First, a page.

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Mountain News: Utah bid for (Whistler’s) Japanese skiers dashed



PARK CITY, Utah - A non-stop Delta Airlines flight between Tokyo and Salt Lake City has been cancelled for next winter, dashing hopes in Park City of increased numbers of Japanese visitors.

Park City had hoped to attract Japanese skiers who normally ski at Whistler but who might be worried about crowds there this winter.

A Delta spokesman told the Park Record that the recession, fewer passengers than expected, and predictions of another outbreak of swine flu this coming winter all played into the decision. The airline lost $300 million during what had been its most profitable quarter.

Water savings reflected in pricing

HAILEY, Idaho - Since water meters were installed in Hailey, located about 20 miles down-valley from Sun Valley and Ketchum, water consumption has dropped 23 per cent. Now, utility officials are instituting incremental costs that will reward those who use less. Those using less than 30,000 gallons will see their costs reduced by nearly 50 per cent on a per-gallon basis. Per-gallon rates for those using greater quantities than 65,000 gallons per month will be stepped up 12 per cent, relates the Idaho Mountain Express .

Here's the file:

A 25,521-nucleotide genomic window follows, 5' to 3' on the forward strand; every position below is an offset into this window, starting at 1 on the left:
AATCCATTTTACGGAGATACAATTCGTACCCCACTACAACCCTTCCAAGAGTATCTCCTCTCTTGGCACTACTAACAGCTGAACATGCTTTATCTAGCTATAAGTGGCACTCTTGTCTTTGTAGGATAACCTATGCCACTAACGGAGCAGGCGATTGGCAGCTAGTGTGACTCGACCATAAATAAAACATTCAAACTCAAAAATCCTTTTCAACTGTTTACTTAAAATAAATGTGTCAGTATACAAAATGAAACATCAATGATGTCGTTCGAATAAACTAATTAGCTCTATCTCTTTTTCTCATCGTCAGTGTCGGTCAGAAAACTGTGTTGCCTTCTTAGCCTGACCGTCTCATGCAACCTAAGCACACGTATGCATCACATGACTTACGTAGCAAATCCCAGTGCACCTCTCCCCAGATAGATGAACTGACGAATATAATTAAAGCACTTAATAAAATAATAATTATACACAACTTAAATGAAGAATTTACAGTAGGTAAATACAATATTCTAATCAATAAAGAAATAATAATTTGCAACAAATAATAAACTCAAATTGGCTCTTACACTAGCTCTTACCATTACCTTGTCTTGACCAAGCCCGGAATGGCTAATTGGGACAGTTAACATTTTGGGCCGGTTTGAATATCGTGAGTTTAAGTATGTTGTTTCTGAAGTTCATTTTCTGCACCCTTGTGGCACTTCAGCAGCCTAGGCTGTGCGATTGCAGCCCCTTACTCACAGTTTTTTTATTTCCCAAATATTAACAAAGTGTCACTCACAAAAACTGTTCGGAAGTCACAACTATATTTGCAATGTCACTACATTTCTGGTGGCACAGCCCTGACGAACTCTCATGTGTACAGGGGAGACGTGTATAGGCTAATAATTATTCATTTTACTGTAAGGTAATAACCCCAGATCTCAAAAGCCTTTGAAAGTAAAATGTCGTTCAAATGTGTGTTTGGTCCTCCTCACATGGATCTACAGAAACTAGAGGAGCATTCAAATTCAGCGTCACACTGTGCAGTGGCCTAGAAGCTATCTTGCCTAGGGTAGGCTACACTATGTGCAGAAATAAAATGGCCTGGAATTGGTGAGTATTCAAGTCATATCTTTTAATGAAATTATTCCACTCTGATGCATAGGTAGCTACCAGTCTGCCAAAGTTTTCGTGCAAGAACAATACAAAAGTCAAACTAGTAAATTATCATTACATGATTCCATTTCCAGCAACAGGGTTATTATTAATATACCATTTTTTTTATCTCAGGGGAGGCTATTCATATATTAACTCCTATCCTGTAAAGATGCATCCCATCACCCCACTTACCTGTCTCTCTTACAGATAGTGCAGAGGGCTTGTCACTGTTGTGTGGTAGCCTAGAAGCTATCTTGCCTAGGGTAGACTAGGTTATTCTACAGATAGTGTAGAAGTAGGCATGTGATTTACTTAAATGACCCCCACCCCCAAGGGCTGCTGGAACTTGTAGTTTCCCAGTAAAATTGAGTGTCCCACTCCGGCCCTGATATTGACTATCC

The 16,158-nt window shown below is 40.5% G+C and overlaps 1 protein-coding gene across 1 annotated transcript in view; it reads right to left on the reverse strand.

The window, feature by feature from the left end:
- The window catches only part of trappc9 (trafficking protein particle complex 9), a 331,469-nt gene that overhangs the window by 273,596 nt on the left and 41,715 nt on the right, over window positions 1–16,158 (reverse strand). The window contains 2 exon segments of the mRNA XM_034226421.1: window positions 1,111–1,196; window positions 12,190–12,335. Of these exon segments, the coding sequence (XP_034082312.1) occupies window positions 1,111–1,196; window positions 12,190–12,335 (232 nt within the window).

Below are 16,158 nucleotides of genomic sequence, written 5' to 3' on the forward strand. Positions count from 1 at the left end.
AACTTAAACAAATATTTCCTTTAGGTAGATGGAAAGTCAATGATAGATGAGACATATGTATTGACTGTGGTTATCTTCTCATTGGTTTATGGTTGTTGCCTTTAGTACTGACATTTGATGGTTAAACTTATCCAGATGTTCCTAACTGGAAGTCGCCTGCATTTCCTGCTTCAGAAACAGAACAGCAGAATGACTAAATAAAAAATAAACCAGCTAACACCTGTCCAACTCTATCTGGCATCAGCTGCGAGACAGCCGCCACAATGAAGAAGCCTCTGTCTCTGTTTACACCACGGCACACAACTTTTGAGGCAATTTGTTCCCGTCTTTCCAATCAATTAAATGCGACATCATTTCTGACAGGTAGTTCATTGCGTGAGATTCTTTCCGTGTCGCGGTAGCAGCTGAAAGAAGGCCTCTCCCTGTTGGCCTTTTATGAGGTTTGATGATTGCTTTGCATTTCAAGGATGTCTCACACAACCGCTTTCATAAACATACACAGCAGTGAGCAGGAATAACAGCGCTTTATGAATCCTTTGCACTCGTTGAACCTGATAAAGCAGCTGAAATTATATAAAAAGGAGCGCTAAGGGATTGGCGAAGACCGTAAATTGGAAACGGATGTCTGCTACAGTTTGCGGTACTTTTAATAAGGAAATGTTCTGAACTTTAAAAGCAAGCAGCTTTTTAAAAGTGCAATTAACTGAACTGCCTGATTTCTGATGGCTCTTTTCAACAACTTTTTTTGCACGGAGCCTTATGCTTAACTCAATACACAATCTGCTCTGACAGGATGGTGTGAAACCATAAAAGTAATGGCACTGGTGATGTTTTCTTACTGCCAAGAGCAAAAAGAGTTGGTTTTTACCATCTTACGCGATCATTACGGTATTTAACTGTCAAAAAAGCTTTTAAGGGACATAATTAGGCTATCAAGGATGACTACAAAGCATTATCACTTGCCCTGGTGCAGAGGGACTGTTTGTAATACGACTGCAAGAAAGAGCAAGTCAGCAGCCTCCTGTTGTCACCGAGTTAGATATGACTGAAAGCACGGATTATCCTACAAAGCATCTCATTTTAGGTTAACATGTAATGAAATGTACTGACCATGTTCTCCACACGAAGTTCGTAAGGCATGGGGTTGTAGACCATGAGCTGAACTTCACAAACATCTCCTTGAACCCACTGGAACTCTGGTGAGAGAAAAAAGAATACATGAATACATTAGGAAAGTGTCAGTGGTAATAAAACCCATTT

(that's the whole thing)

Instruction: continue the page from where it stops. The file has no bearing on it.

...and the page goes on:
Bottled water sells well

SOUTH LAKE TAHOE, Calif. - Bottled water continues to sell well in the Lake Tahoe area, despite the easy availability from taps of some of the best water found anywhere.

The Sierra Sun talked to grocers who say that the bottled water section has steadily expanded during the last decades.

But, if anything, tap water may be more heavily regulated than bottled water to ensure cleanliness. In California, officials tell the newspaper, state regulations come on top of federal regulations. "In California, we meet stricter drinking water standards than anywhere in the world, California prides itself on that," said Dennis Cocking, spokesman for South Tahoe Public Utilities District.

Bruce Olszewski, an environmental studies professor at San Jose State University, tells the newspaper that tap water is by far environmentally superior. "It doesn't have to be trucked, bottled; it is not in contact with contaminants like plasticizers. It does not have nearly the carbon footprint, and you don't have to worry about hauling away plastic bottles."

Tom Lauria, vice president of communications for the International Bottled Water Association, disputed the superiority of tap water. He also pointed out that bottled water doesn't necessarily compete with tap. "It competes with other packaged products, like coffee and soda."

Utility officials point out that tap water comes at much less expense: less than a cent per gallon compared to 89 cents a gallon of bottled water.